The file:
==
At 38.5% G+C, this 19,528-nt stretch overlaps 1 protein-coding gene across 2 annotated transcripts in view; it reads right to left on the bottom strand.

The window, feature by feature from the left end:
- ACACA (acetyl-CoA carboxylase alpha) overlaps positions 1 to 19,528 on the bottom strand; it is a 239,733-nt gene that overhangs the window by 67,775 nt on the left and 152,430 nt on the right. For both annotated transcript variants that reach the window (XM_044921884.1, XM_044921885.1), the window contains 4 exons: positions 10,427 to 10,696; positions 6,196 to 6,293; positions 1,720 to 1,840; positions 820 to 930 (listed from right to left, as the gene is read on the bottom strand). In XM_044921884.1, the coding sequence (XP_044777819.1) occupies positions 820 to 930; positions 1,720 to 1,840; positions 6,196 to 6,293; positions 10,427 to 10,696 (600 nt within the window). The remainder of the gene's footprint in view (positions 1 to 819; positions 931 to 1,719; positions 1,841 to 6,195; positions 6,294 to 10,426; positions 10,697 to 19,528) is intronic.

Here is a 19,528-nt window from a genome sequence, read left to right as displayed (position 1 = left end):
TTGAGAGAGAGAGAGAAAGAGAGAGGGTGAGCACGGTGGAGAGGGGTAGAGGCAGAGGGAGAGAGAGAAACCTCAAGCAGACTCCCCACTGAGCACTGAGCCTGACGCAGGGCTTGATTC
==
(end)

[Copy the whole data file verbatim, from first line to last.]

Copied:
At 38.5% G+C, this 19,528-nt stretch overlaps 1 protein-coding gene across 2 annotated transcripts in view; it reads right to left on the bottom strand.

The window, feature by feature from the left end:
- ACACA (acetyl-CoA carboxylase alpha) overlaps positions 1 to 19,528 on the bottom strand; it is a 239,733-nt gene that overhangs the window by 67,775 nt on the left and 152,430 nt on the right. For both annotated transcript variants that reach the window (XM_044921884.1, XM_044921885.1), the window contains 4 exons: positions 10,427 to 10,696; positions 6,196 to 6,293; positions 1,720 to 1,840; positions 820 to 930 (listed from right to left, as the gene is read on the bottom strand). In XM_044921884.1, the coding sequence (XP_044777819.1) occupies positions 820 to 930; positions 1,720 to 1,840; positions 6,196 to 6,293; positions 10,427 to 10,696 (600 nt within the window). The remainder of the gene's footprint in view (positions 1 to 819; positions 931 to 1,719; positions 1,841 to 6,195; positions 6,294 to 10,426; positions 10,697 to 19,528) is intronic.

Here is a 19,528-nt window from a genome sequence, read left to right as displayed (position 1 = left end):
TTGAGAGAGAGAGAGAAAGAGAGAGGGTGAGCACGGTGGAGAGGGGTAGAGGCAGAGGGAGAGAGAGAAACCTCAAGCAGACTCCCCACTGAGCACTGAGCCTGACGCAGGGCTTGATTC